Parent/Teen Conflict, Parenting Issues Existential-Humanistic

Parent/Teen Conflict, Parenting Issues

Parent teen conflict is one of the most common reasons why families opt for counselling. The adolescent years are fueled by raging hormones, insecurities, anxieties and mixed emotions for the teenagers, while the parents have to deal with precocious strangers who have invaded their little children's growing bodies.

Adolescence must be one of the most challenging stages a parent could face. Puberty brings on a range of changes, and growth spurts.

Suddenly, a sweet and caring child could turn disrespectful, defiant and disrespectful. A social butterfly could turn into a stranger who struggles to fit in with her peers, and an adoring, confident young man could become embarrassed to be seen near his mother. Anxiety is a very real symptom of adolescence, as is rebellion. A child who used to share everything with his parents might start hanging with a new group of friends that you don't know, and he might even start taking drugs.

Adults caught in the trap of parent teen conflict might feel saddened by the changes in their children. They might lose their temper and yell more than usual. They may even say things they later regret. Punishments are often ineffective, and parents usually feel guilty, thinking that they are not good parents. Anxiety over losing control over the teenager's behavior could lead to problems with other family members. Blame is a common pitfall that may lead to even more parent teen conflict.

Parent teen conflict requires professional help when the relationship seems to be getting worse instead of better. A range of therapies, including cognitive behavioural therapy, family therapy form part of effective parent teen conflict counselling.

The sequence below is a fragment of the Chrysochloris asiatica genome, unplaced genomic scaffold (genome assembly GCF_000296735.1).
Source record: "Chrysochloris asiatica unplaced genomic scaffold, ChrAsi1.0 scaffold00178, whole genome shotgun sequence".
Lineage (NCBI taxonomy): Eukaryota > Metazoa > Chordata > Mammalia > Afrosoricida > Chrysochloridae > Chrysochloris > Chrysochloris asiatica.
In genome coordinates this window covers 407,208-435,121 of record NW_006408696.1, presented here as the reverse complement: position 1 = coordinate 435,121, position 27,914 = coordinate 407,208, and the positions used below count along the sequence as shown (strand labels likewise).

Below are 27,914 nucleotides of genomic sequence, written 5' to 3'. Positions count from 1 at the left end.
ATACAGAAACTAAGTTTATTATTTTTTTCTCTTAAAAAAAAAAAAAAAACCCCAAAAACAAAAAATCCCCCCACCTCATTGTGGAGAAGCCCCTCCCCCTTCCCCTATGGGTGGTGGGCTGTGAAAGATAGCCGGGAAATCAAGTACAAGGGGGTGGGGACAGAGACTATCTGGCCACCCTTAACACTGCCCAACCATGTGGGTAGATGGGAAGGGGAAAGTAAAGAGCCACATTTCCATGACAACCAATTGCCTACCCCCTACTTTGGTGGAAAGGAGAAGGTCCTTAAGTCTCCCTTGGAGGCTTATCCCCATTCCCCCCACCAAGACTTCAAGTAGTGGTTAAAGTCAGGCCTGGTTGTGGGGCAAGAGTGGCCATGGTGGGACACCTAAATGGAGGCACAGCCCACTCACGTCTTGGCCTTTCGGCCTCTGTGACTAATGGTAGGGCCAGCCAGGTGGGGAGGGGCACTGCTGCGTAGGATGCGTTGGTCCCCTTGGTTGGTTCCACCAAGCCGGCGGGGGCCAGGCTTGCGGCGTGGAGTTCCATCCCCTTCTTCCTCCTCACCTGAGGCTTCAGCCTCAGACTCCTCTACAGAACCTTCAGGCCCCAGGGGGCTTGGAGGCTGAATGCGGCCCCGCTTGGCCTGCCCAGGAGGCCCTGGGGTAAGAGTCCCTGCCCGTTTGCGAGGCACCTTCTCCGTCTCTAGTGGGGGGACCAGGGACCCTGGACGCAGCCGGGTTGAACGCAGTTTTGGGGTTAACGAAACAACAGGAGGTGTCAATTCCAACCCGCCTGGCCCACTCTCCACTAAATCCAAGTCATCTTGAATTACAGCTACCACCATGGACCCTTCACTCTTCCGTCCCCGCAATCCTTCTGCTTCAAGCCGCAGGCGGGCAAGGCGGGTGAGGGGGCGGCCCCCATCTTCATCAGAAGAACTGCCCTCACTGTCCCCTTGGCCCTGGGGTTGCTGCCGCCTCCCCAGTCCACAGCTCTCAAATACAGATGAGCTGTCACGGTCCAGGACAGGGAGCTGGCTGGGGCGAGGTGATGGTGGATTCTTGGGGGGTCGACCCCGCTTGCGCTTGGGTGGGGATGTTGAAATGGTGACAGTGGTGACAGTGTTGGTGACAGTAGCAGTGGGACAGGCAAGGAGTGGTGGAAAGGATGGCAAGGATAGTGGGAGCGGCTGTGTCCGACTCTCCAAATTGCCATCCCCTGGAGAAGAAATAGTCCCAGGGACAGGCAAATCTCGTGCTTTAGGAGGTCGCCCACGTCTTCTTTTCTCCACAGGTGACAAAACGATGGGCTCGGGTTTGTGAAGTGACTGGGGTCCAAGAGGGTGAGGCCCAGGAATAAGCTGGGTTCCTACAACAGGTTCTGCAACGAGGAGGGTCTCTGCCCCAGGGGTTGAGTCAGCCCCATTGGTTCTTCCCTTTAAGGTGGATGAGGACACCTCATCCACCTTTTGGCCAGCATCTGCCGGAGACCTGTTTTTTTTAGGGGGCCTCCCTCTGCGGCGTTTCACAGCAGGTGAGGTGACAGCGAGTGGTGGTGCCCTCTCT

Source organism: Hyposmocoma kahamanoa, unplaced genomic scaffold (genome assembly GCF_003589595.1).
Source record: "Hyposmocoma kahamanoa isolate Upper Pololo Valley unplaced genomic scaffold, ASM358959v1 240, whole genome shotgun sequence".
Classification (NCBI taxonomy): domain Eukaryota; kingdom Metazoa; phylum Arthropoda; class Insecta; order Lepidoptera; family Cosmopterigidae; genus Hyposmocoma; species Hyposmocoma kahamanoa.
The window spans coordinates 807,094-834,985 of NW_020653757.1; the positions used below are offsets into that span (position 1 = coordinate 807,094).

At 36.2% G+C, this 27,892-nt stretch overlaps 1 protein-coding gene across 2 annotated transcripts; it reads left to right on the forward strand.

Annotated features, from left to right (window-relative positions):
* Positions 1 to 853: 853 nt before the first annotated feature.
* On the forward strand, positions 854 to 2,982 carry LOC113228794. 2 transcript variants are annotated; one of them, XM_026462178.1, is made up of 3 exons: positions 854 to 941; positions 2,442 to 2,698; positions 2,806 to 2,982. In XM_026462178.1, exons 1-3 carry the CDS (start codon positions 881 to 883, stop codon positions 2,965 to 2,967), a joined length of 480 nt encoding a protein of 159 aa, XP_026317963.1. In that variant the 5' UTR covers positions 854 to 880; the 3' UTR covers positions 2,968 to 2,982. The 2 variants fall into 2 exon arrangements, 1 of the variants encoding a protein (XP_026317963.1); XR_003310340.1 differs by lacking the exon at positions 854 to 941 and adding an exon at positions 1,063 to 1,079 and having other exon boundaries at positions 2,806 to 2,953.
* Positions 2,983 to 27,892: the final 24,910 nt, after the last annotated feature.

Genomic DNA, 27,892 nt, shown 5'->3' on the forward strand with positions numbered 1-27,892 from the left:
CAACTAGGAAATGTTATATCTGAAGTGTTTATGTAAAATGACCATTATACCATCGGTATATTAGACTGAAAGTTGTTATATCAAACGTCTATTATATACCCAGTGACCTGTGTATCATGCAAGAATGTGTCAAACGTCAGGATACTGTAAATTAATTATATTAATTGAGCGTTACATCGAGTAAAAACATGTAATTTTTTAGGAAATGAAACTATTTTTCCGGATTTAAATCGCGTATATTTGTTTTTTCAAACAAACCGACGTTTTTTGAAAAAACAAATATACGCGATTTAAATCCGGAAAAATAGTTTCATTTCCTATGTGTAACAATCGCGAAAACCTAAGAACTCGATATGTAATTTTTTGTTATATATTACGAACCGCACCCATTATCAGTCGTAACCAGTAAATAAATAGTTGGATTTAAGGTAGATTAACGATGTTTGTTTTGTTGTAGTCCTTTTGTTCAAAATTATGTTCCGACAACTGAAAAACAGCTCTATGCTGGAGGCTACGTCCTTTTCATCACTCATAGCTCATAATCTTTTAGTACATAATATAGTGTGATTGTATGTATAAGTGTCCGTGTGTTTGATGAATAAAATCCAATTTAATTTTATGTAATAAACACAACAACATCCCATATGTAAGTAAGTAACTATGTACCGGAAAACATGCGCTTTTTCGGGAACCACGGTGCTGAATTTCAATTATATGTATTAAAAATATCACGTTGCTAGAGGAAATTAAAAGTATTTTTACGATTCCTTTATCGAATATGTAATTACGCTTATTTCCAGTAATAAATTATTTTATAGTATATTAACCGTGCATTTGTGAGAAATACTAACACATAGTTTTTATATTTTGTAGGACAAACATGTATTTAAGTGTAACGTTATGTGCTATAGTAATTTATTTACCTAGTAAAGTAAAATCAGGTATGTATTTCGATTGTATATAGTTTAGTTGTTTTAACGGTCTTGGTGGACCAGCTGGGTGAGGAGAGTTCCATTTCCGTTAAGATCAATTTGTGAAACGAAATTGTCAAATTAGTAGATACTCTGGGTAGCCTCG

If you are looking for a counsellor or psychologist who offers parent teen conflict therapy to address your relationship with your child you may want to search the directory to find a professional whose approach will suit you best.

It's not until we become parents that we realize just how daunting a task we have to raise a human being. Pregnancy is a miracle for most, and small babies are adorable, despite the restless nights. However, long months of precious little sleep and caring for a helpless infant who can't verbalise their needs in language we understand can take its toll on the strongest of people. These are just some of the many parenting issues people around the world face every day.

Little people have their own unique personalities, needs and quirks and being responsible for them is not always the easiest thing to do. Of course, most parents don't have the luxury to spend every waking moment with their offspring, as we face work stress, marital issues, complicated family relationships, financial pressure and much more. Most children are left with caregivers for most of the day, where they create other relationships and where personalities are shaped in different ways.

While parenting is not for the faint hearted, it certainly is one of the most rewarding aspects of being a human on Mother Earth.

Parenting therapy can help parents to better cope with this daunting tasks by learning how to deal with outside influences, and how to cope with the demands of a young child or a teenager. It can help parents to be more cognizant of what they say to their children and how to cope with stressful or traumatic events, peer pressure, sibling relationships and day-to-day pressures faced by their children.

If you are looking for a counsellor or psychologist who offers family counselling to address your parenting issues, you may want to search the directory to find a professional whose approach will suit you best.

Existential-Humanistic

Existential-Humanistic psychotherapies emphasize a collaborative approach to the understanding of the client's full experience rather than just the symptom, thoughts or behaviour. Psychological problems are viewed as the result of a restricted ability to make authentic, meaningful, and self-directed choices about how to live. Consequently, interventions are aimed at increasing client self-awareness and self-understanding. The key words for existential-humanistic therapy are acceptance and growth, responsibility and freedom.

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Ishtar Beck

M.A., RCC
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